Sufficient sampling for kriging prediction of cortical potential in rat, monkey, and human µECoG.
Objective. Large channel count surface-based electrophysiology arrays (e.g. µECoG) are high-throughput neural interfaces with good chronic stability. Electrode spacing remains ad hoc due to redundancy and nonstationarity of field dynamics. Here, we establish a criterion for electrode spacing based on the expected accuracy of predicting unsampled field potential from sampled sites.Approach. We applied spatial covariance modeling and field prediction techniques based on geospatial kriging to quantify sufficient sampling for thousands of 500 ms µECoG snapshots in human, monkey, and rat. We calculated a probably approximately correct (PAC) spacing based on kriging that would be required to predict µECoG fields at≤10% error for most cases (95% of observations).Main results. Kriging theory accurately explained the competing effects of electrode density and noise on predicting field potential. Across five frequency bands from 4-7 to 75-300 Hz, PAC spacing was sub-millimeter for auditory cortex in anesthetized and awake rats, and posterior superior temporal gyrus in anesthetized human. At 75-300 Hz, sub-millimeter PAC spacing was required in all species and cortical areas.Significance. PAC spacing accounted for the effect of signal-to-noise on prediction quality and was sensitive to the full distribution of non-stationary covariance states. Our results show that µECoG arrays should sample at sub-millimeter resolution for applications in diverse cortical areas and for noise resilience.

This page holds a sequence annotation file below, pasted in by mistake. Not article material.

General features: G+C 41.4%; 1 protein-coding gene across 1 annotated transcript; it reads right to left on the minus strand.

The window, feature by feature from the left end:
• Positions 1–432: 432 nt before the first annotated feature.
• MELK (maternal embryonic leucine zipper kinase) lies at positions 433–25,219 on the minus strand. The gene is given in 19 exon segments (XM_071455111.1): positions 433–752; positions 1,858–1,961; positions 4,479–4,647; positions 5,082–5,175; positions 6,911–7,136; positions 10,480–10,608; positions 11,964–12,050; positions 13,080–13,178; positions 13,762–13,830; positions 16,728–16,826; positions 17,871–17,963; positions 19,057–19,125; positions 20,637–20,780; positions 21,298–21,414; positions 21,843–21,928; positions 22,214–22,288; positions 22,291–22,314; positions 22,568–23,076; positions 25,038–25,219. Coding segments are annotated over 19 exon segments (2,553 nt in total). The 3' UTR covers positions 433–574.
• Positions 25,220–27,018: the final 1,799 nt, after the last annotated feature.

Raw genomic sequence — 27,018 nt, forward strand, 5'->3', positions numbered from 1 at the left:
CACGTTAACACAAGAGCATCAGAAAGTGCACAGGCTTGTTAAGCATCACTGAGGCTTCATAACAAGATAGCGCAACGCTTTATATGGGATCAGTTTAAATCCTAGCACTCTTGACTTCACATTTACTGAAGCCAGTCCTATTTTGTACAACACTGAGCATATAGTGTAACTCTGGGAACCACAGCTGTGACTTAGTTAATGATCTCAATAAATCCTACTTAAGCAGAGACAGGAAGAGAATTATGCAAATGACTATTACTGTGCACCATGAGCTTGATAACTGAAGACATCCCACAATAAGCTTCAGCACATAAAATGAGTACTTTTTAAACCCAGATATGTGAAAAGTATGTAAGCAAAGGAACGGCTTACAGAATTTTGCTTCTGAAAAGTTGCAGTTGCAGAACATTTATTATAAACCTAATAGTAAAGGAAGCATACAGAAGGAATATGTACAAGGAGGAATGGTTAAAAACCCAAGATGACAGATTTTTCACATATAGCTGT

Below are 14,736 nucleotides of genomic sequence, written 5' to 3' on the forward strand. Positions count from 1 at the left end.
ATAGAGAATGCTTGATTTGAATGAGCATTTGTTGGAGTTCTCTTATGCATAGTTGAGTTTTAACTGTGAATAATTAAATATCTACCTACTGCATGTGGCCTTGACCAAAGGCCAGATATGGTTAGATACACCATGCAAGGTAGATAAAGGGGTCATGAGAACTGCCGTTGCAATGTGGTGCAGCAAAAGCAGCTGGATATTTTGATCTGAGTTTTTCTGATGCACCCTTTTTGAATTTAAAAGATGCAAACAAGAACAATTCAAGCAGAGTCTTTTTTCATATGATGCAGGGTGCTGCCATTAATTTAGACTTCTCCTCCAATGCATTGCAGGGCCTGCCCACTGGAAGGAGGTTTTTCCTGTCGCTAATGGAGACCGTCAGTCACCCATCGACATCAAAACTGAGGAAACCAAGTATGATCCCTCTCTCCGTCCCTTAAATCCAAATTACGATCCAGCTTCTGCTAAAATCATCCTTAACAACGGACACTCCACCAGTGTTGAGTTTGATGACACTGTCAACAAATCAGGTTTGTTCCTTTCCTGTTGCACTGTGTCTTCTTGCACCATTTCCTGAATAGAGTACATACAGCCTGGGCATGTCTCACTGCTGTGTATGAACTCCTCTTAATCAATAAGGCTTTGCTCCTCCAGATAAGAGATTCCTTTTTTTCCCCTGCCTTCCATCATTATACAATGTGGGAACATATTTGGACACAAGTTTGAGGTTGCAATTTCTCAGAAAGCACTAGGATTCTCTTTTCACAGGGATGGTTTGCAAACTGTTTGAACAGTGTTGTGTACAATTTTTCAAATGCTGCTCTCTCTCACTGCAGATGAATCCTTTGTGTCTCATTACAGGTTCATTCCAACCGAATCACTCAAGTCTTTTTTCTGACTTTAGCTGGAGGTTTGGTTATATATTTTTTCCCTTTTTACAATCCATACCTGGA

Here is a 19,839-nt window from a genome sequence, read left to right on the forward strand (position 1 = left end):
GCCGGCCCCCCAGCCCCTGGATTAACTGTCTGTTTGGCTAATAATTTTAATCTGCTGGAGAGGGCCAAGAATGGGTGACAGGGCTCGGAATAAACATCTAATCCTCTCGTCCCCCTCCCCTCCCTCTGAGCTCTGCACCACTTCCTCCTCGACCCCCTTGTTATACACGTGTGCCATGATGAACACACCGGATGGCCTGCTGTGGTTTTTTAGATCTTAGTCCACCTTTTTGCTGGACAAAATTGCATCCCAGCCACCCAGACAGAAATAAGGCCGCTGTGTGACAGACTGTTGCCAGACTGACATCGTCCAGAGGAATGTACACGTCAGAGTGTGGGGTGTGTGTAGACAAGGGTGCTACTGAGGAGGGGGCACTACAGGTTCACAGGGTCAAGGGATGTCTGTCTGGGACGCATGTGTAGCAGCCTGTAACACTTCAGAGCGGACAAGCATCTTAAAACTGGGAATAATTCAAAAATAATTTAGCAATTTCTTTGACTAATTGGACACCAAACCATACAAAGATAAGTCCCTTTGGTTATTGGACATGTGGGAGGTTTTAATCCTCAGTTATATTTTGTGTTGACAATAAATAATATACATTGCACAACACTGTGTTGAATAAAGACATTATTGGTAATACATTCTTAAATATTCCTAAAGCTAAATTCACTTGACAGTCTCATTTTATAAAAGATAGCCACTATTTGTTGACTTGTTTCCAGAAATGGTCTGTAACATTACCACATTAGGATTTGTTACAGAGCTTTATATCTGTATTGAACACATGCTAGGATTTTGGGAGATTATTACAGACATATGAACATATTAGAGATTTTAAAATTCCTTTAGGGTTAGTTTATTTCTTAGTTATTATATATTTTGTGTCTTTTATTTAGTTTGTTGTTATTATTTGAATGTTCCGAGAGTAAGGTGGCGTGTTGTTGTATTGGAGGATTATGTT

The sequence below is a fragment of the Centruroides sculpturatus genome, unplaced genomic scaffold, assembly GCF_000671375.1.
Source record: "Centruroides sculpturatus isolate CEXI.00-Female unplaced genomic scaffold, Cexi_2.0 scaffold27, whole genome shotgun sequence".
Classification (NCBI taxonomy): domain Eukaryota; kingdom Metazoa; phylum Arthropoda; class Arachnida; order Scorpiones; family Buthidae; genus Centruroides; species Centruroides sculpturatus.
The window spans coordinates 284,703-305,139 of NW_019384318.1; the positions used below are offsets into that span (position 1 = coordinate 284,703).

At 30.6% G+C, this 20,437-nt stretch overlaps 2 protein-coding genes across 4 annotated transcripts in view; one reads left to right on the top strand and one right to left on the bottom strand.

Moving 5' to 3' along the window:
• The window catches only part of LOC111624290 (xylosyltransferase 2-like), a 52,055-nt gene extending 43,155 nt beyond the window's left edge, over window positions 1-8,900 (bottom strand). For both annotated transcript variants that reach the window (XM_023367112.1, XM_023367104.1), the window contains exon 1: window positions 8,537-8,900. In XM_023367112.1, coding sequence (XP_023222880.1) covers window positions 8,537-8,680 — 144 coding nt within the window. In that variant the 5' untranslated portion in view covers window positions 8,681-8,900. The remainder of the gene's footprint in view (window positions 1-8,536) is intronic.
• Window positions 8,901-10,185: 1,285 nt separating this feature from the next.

Trumpis, M; Chiang, C-H; Orsborn, AL; Bent, B; Li, J; Rogers, JA; Pesaran, B; Cogan, G; Viventi, J
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